Topics of discussion centered around her work as Creative Director at Topshop and, specifically, what role she plays in keeping Topshop at the top of the game (sorry, I had to) A process she calls “How to Topshop Topshop.”

            She is the company’s first creative director (yes, another job that was specially created because a company liked that person so much- are you taking notes?) What it is vs. what it isn’t may be a bit hazy, but what it focuses on is clear: social media.“Social media is everything,” Phelan stated. “Communication is how we grow [as a brand].”

            She went on to stress that though traditional advertising is still relevant, it’s no longer the be-all, end-all that it once was. “We can advertise to our heart’s content, but we don’t know if we are reaching the heart and soul [of the customer].” Social media allows Topshop to share their story directly with customers.

Best Advice:
  •   Throughout her career she has found that most sectors of the industry coexist in some form. “Try everything out. Don’t be too choosy. Whatever the opportunity is, take it.”
  •  Phelan was adamant about the importance of human-to-human contact when getting things done. Get off of the email and “don’t be afraid to pick up the phone.” She applied this to the field of publishing by pointing out that, “now there is silence at magazine offices. It doesn’t have as good energy anymore. You miss stuff there.”

Recomended Reading:
  • When asked if there was a book Phelan would recommend, she specifically mentioned one called Tigers in Red Weather by Liza Klaussann- mainly for the beautiful language and the visual journey the novel takes you on. “Every book I read takes me somewhere. Every book is a unique experience. We all could use more fantasy in our everyday lives.”

On Dropping Out:
  •  Though leaving school has clearly benefited Phelan, one student’s question on whether or not a college education is necessary prompted a heated discussion. Amy Astley, the session’s moderator, was extremely passionate about staying in school and getting a formal education. Astley went so far as to say that a resume without a Bachelors degree attached to it would never make it past HR at Conde Nast. Got that? Stay in school kids.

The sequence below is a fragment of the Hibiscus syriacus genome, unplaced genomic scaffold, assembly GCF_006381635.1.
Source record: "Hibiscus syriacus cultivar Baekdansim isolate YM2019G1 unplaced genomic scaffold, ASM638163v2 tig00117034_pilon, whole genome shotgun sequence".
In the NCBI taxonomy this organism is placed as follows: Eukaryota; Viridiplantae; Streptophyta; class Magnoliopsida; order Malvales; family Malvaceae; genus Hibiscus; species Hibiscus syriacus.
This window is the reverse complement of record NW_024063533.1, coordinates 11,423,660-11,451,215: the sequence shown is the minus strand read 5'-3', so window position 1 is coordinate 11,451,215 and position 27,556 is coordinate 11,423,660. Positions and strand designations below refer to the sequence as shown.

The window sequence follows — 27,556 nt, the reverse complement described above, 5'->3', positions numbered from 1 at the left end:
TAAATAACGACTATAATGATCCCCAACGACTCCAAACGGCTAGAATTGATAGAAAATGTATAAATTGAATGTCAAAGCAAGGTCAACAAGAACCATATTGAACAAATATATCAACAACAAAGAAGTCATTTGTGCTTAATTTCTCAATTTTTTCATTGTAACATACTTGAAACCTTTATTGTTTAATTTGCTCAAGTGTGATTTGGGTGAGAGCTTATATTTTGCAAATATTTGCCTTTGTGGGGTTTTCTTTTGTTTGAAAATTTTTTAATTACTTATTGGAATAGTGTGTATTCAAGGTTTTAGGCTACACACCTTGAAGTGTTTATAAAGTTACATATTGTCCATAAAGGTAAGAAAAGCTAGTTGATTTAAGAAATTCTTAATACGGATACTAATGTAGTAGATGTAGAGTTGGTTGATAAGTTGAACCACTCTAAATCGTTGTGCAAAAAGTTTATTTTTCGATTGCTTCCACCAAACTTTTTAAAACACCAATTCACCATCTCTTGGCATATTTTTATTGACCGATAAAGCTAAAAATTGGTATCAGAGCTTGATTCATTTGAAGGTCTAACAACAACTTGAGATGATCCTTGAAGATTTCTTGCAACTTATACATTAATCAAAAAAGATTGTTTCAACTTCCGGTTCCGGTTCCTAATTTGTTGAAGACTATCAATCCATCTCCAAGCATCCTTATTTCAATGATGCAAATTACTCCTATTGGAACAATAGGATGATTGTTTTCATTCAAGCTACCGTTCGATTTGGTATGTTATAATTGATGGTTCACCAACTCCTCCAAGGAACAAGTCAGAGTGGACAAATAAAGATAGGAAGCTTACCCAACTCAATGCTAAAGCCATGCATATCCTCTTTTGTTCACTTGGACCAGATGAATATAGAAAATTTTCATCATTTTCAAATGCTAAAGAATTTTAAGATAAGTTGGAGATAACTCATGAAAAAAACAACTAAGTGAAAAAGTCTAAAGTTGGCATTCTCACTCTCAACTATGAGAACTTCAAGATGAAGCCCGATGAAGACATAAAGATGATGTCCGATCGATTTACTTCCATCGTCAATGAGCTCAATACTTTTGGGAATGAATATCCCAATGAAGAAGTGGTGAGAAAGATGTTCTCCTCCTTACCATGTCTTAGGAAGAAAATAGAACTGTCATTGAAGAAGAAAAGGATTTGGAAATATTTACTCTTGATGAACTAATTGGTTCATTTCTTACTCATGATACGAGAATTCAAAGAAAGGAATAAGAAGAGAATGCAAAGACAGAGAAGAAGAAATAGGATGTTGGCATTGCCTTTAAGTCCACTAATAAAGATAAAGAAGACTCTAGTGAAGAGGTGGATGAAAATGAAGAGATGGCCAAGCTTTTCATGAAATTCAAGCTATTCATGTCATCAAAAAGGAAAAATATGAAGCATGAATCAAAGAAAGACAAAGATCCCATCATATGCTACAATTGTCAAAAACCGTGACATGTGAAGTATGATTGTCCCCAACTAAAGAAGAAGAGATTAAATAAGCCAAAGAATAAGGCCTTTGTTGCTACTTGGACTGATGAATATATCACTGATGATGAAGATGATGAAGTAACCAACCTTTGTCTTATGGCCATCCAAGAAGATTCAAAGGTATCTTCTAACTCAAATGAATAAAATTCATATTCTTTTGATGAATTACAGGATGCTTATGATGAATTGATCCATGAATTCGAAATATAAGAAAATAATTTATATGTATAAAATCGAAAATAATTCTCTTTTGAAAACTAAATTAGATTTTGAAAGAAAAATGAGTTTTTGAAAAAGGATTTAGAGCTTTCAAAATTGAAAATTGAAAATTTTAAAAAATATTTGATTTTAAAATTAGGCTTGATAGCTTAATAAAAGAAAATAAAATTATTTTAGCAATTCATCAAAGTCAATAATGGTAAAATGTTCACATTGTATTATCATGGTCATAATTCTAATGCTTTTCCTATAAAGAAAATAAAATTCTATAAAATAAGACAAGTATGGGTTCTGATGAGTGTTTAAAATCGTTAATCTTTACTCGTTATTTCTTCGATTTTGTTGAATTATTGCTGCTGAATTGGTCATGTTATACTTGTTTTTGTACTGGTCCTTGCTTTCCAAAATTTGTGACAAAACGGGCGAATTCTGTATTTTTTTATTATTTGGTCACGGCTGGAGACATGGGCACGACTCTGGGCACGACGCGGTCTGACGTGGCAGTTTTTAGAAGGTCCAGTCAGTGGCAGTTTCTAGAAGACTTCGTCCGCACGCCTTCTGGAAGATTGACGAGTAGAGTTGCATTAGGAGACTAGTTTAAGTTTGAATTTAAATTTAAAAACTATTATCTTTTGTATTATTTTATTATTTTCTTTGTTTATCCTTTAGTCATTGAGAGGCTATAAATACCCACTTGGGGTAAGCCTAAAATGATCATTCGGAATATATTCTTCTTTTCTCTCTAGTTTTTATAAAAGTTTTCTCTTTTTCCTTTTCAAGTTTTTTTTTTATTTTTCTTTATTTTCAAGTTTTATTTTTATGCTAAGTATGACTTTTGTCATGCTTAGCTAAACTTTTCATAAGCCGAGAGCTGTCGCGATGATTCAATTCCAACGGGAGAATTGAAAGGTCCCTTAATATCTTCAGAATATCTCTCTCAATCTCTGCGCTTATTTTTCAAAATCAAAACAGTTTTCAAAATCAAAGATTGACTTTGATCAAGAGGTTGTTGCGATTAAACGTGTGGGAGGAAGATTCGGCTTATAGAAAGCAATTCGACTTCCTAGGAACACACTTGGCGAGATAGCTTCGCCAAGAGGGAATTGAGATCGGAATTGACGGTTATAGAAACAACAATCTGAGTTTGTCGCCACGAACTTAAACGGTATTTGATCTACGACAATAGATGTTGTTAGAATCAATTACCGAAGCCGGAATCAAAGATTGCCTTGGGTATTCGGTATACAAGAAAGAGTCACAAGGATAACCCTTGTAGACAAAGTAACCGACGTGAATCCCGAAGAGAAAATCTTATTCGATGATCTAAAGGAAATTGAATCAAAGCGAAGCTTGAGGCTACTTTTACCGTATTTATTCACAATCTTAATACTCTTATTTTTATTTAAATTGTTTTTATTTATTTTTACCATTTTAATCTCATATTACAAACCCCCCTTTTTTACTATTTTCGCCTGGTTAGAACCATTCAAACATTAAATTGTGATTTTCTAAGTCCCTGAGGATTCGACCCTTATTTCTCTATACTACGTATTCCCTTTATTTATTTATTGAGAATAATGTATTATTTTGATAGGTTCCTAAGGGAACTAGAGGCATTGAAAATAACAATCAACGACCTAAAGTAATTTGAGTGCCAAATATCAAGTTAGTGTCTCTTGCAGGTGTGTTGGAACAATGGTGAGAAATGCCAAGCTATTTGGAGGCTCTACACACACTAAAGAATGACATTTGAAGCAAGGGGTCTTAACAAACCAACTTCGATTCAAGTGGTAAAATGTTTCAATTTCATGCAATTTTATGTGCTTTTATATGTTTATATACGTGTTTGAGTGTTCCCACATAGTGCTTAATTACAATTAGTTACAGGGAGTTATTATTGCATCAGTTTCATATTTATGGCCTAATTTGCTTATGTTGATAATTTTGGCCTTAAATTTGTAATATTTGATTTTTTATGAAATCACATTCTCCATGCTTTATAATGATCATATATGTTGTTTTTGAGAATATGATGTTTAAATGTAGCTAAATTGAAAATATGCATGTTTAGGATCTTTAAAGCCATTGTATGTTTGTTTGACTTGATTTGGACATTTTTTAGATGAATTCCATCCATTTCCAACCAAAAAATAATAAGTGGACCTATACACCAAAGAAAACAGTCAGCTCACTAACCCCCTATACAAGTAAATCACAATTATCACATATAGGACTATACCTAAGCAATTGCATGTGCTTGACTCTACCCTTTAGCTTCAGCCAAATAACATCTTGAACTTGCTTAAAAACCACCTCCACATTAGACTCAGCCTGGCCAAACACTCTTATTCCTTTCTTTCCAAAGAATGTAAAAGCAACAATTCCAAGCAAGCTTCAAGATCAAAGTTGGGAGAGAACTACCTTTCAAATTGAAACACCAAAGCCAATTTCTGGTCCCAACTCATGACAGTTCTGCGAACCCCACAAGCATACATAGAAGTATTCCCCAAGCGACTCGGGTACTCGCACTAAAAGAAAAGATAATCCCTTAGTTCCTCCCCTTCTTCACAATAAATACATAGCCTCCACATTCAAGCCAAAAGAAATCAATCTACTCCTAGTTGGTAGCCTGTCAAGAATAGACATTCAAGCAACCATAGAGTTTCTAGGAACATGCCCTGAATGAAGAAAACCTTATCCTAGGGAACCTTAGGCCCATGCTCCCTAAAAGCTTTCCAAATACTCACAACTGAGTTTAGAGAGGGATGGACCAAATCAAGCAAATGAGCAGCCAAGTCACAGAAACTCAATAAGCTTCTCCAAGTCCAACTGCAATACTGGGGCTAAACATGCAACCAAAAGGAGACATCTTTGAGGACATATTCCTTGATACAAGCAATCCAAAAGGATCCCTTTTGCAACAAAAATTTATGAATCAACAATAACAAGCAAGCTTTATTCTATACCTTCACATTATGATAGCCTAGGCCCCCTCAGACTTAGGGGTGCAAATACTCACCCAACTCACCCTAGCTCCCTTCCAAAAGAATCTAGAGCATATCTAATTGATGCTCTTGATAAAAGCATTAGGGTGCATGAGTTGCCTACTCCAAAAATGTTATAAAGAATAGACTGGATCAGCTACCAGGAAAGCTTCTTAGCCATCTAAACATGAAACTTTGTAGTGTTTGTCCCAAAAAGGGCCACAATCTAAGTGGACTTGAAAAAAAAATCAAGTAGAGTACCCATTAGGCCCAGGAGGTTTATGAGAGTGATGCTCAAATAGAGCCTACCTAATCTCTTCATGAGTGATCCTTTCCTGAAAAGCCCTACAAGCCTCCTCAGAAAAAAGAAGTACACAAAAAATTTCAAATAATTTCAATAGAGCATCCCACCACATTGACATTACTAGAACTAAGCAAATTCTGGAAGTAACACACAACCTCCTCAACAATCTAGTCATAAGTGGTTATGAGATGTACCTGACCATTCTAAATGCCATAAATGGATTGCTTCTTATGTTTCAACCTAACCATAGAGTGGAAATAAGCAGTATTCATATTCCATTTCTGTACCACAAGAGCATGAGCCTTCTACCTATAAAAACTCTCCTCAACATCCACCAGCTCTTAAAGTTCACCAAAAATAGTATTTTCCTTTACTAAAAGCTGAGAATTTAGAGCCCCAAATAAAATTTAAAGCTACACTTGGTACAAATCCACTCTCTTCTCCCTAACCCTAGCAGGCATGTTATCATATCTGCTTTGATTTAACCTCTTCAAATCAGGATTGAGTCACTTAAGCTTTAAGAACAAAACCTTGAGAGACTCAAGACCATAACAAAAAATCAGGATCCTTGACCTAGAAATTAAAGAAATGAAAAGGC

The fact that the keynote speaker was a Blogger Panel rather than an editor or a designer speaks volumes about where the industry it heading (Anna Wintour was the keynote speaker just a few years ago.) The teams behind two of the most visited sites online took the stage to answer questions from an audience of 500 students: Emily Weiss (of ‘super intern’ fame) and Nick Axelrod (formerly of Elle Magazine) of Into The Gloss, and Stephanie Mark (a Parsons grad) and Jake Rosenberg (OMG! A straight man in fashion?!?!) of The Coveteur.

Tips and Tricks:

  • Always be thinking one step ahead of where you need to be. Master problem solving. Understand and work on how you add value to the company- what do you bring to the table that no one else can? A background in editorial? Are you good with a camera? Is someone you're related to friends with someone you want to interview?
  •  As a blogger, your job is similar to that of any other editor’s description: to find new ideas and keep new content in constant rotation. If you have writers block, a good way to get past that is by reading the comments. A blog is "a two way street" and it is important to know who your readers are and what they want.

Reppin' the grads on the the teen vogue insta!


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Caroline Mason: 21. Native New Yorker (and one time North Carolinian). Assistant to Derek Blasberg. Just a girl who is OCD about all things fashion, drinks way too much coffee, and has an affinity for late night talk shows and travel books. FIT class of 2016. Previously with Karla Otto PR, Lori Goldstein and Lester Garcia.